A coalition of environmental organizations on Tuesday will call for Maryland to consider an immediate moratorium on allowing more poultry houses to be built on the Eastern Shore.

The groups are responding to a report from the Washington-based Environmental Integrity Project that raises concerns about the number of poultry houses that have been permitted during the past two years. That, in turn, could increase the amount of manure that will need to be transferred to other farms within the Delmarva Peninsula, where large amounts of land are already saturated with phosphorus from chicken litter.

In addition, the report contends that Maryland has stopped long-term water quality monitoring at several sites that were in the middle of chicken country. Without that information, the EIP report said, state officials have no way of knowing whether recent efforts to control pollution from chicken litter are effectively reducing excess manure applications and the amount of phosphorus reaching waterways.

In addition to EIP, those calling for a moratorium include the Maryland Clean Agriculture Coalition, the Johns Hopkins Bloomberg School of Health’s Center for a Livable Future, Food & Water Watch, Waterkeepers Chesapeake, the Midshore Riverkeeper Conservancy, and Assateague Coastkeeper.

They will be making the announcement at noon Monday in a telephone press conference.

The EIP report looked at how many poultry houses were coming online, how large they were and where they were being placed before coming up with its recommendation. Maryland produced 305 million chickens in 2013, with the vast majority of its production coming from its eight Eastern Shore counties where 361 operations generated 215,349 tons of chicken litter containing more than 5 million pounds of phosphorus. About three-quarters of that phosphorus went to other farms on the Shore.

Adding to the problem is the rapid increase in the number of poultry houses that have been permitted this year. Somerset County alone has approved close to 70; Accomack County, VA, has 84 in the pipeline; Kent, DE, is looking at 50. If all those poultry houses come online, the EIP report estimates they will increase chicken production by nearly 27 million birds.

  In many cases, local zoning laws are allowing the houses. Farmers are building large chicken houses and often have little, if any, cropland; the property consists only of chicken houses and perhaps a small trailer or home for a manager. As a result, those properties need to transport manure to other farms with suitable soils. Complicating the problem is that soils in large areas of the Eastern Shore have become so saturated with phosphorus that they cannot accept additional chicken litter without increasing phosphorus runoff, which then spurs algae blooms in rivers and the Bay.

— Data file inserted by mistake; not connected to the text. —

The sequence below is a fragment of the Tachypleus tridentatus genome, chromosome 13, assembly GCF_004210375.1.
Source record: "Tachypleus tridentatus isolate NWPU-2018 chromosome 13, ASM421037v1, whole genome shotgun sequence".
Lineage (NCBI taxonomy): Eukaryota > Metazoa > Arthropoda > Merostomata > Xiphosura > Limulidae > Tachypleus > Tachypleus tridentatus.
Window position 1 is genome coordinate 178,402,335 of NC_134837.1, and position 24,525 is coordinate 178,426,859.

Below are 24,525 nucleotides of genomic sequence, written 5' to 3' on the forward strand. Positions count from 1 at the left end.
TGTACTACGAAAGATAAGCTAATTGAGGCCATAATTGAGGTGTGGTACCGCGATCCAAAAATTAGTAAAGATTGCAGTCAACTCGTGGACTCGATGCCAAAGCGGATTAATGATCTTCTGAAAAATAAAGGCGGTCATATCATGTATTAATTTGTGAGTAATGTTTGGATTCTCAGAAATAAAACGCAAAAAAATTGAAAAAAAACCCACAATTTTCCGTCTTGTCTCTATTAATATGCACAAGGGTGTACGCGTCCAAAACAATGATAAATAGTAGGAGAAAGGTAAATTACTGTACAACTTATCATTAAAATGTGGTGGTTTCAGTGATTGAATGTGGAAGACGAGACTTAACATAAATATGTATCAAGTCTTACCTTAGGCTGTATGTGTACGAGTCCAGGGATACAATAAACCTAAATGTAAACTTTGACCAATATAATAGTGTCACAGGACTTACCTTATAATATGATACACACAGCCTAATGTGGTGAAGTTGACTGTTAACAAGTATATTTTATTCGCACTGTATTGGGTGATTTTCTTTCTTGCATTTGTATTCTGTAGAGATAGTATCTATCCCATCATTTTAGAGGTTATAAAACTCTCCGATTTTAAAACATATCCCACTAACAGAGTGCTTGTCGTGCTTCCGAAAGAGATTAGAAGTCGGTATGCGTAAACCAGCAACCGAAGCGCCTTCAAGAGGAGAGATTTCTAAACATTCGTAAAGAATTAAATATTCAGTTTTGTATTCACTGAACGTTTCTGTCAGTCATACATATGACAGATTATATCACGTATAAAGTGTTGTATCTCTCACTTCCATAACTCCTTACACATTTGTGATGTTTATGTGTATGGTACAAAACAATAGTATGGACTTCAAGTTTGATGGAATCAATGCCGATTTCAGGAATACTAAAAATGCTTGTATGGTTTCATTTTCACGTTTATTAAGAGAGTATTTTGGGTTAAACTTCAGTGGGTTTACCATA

Agriculture is the largest source of phosphorus pollution to the Chesapeake, and manure is the largest source of the agricultural phosphorus. But the state eliminated nine of 16 long-term monitoring stations in the area because of cuts from the federal-state Chesapeake Bay Program, according to EIP’s report. Two of those stations are on the Pocomoke River, which was at the heart of the 1997 pfiesteria scare. Scientists later said that poultry manure may have contributed to the water quality problems blamed for the outbreak of pfiesteria, a harmful algae which was alleged to have sickened many fishermen while causing widespread panic about the safety of water contact. The state also cut all of the stations on the Transquaking River, where 92 percent of the phosphorus comes from agriculture runoff.

Gov. Larry Hogan’s administration this year published a rule in the Maryland Register that would phase in regulations by 2024 that would limit the amount of phosphorus farmers could place on their fields. The so-called phosphorus management tool is supposed to help Maryland meet its Chesapeake Bay cleanup goals. But, EIP analyst Courtney Bernhardt argued that the lack of monitoring in key areas means state officials won’t know if the PMT is working.

“They need a strong baseline,” Bernhardt said. “Without it, they’re not going to be able to track progress. They won’t be able to get a complete picture with the stations left behind…they’ve put so much effort into the PMT. To cut its feet off doesn’t make sense.”

The report, “More Phosphorus, Less Monitoring,” can be found on the Environmental Integrity Project’s web site, www.environmentalintegrity.org